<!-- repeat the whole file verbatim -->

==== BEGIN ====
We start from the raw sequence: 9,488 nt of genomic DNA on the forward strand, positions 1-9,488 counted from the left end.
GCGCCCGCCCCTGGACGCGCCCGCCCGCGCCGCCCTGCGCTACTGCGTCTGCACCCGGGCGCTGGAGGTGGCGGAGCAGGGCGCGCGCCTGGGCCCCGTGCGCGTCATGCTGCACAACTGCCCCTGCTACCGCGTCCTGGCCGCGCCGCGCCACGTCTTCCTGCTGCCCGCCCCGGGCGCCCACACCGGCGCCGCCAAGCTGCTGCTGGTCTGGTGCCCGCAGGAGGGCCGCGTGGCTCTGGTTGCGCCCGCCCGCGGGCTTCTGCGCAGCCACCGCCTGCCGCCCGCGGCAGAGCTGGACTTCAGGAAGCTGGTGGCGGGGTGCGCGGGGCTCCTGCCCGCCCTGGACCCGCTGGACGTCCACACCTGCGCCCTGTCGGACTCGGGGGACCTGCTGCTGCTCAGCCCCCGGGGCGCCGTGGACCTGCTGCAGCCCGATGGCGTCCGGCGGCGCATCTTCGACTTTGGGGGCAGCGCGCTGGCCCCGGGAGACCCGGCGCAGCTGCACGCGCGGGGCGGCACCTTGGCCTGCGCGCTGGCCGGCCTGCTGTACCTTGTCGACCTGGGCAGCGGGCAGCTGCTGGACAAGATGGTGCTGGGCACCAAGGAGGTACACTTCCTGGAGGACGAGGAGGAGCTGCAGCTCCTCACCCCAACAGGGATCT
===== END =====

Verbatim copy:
We start from the raw sequence: 9,488 nt of genomic DNA on the forward strand, positions 1-9,488 counted from the left end.
GCGCCCGCCCCTGGACGCGCCCGCCCGCGCCGCCCTGCGCTACTGCGTCTGCACCCGGGCGCTGGAGGTGGCGGAGCAGGGCGCGCGCCTGGGCCCCGTGCGCGTCATGCTGCACAACTGCCCCTGCTACCGCGTCCTGGCCGCGCCGCGCCACGTCTTCCTGCTGCCCGCCCCGGGCGCCCACACCGGCGCCGCCAAGCTGCTGCTGGTCTGGTGCCCGCAGGAGGGCCGCGTGGCTCTGGTTGCGCCCGCCCGCGGGCTTCTGCGCAGCCACCGCCTGCCGCCCGCGGCAGAGCTGGACTTCAGGAAGCTGGTGGCGGGGTGCGCGGGGCTCCTGCCCGCCCTGGACCCGCTGGACGTCCACACCTGCGCCCTGTCGGACTCGGGGGACCTGCTGCTGCTCAGCCCCCGGGGCGCCGTGGACCTGCTGCAGCCCGATGGCGTCCGGCGGCGCATCTTCGACTTTGGGGGCAGCGCGCTGGCCCCGGGAGACCCGGCGCAGCTGCACGCGCGGGGCGGCACCTTGGCCTGCGCGCTGGCCGGCCTGCTGTACCTTGTCGACCTGGGCAGCGGGCAGCTGCTGGACAAGATGGTGCTGGGCACCAAGGAGGTACACTTCCTGGAGGACGAGGAGGAGCTGCAGCTCCTCACCCCAACAGGGATCT